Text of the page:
Save the Condé Nast maidens from the Tower of Terror!

Scrutinizing culture.
June 1 2011 5:29 PM

Save the Condé Nast Maidens!

Don't lock them up in the WTC Tower of Terror.

An artist's rendering of One World Trade Center. Click image to expand.
An artist's rendering of One World Trade Center

The Devil wears Kevlar? Die HardWith a Blusher? "Hazmat: This spring's must-have fabric!"

I'm sorry: It's not a joke. The hard-to-believe decision by magazine empire Condé Nast (publisher of Vogue, Vanity Fair, The New Yorker, Wired, and Glamour, among others) to move the city's hot center of creative talent from its current Times Square headquarters to the never-ending security nightmare known as "Freedom Tower" at Ground Zero, may be one of the single most questionable corporate decisions in New York City history.

Oh, forgive me, right, did I say "Freedom Tower"? Sorry, the 1776-foot tall (take that, al-Qaida! 1776 in yo' face!) replacement for the Twin Towers has been renamed! The false bravado of "Freedom Tower"—especially for a building whose security precautions will make it more like a supermax prison tower—has been replaced (in 2009) by the dignified, nonprovocative reticence of "One World Trade Center." (The new thinking, I guess: no use in unduly provoking al-Qaida—after all, they hate our freedoms!)

The name change has not diminished the folly of the whole building-as-symbolic-gesture, nor has it eliminated the fear factor in forcing thousands of middle-class and working-class employees to serve as live bait in World Terrorist Target No. 1. (Why not name it that?) Because the security concerns that were there from the beginning have not gone away, and the fixes for the flaws in the security have not been proven, and the site planners have been shown over and over again to be shockingly, scandalously inept.

What were they thinking at Condé Nast? Make a grand defiant gesture of their corporate boldness to the world? That seems to be the message of the blue-sky-filled full-page ads they've taken out in newspapers that proclaim the Terror Tower buy-in with the phrase "See You Downtown." Is the idea that no terrorist would dare risk Condé Nast's paralyzing death ray: an Anna Wintour frown?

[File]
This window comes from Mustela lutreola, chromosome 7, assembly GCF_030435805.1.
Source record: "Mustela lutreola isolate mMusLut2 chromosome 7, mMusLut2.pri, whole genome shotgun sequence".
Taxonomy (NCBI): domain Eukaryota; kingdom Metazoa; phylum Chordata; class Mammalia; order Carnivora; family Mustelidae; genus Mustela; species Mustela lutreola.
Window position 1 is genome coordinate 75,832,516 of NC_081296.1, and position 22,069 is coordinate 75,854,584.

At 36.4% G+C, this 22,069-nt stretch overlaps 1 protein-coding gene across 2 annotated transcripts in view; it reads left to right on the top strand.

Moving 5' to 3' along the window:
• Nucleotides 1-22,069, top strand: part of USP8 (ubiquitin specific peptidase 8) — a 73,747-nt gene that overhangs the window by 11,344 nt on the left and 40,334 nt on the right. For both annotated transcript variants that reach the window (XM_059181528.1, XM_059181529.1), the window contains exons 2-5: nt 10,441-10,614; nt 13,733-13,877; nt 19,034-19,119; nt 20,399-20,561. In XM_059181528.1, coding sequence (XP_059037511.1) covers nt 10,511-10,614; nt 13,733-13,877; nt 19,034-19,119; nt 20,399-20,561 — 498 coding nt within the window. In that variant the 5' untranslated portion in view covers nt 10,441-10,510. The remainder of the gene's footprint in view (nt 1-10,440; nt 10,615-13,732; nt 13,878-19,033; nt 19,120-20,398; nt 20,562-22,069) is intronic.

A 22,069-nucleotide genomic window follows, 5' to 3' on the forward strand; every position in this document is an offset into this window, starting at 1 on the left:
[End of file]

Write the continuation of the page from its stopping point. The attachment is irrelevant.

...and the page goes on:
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Of course, such grand gestures by big shots (did they consult their employees about how they felt about being moved into World Terrorist Target No. 1?) often don't work out so well for the ordinary folk who must back them up. I'm thinking of the crews of the Titanic and the Hindenburg, for instance. Doesn't Condé Nast know the sketchy security history of this foolish project? Haven't they wondered why Mayor Bloomberg has not rushed to install his minions in World Terrorist Target No. 1?

I began writing about this six years ago when the NYPD counterterrorism squad, the best in the business, spoke about the dangers surrounding the emperor's new skyscraper. Things quieted down after some cosmetic fixes, but suddenly the confluence of the Condé Nast lease pledge (1 million square feet!) and a disturbing floor plan leak once again brought to the fore the folly and danger this unnecessary gift to terrorists represents.

The leak serves to spotlight, through the fog of sycophantic rah-rah media coverage, the comic-if-it-were-not-tragic nearsightedness demonstrated by the bureaucrats in charge.

These two events were accompanied by the fiasco of the "prism glass" (more anon) and the "Oops, we forgot the bathrooms" idiocy at the 9/11 museum. You may have missed, in the blizzard of screw-ups, the fact that the site's National Sept. 11 Memorial and Museum—future destination point for thousands of busloads of schoolchildren—failed to provide a single restroom. Just another instance demonstrating the subprime intelligence of the site planners. If Ground Zero is not a national scandal by now, it should be, especially with all the 9/11 10th Anniversary sentimentality coming up. Meanwhile, Freedom Tower 2.0's completion date has been pushed back for the umpteenth time, now to 2013. Don't hold your breath. These are not the whip-smart people you want to trust your loved ones' safety with when people all over the world are plotting to kill them in their workplace.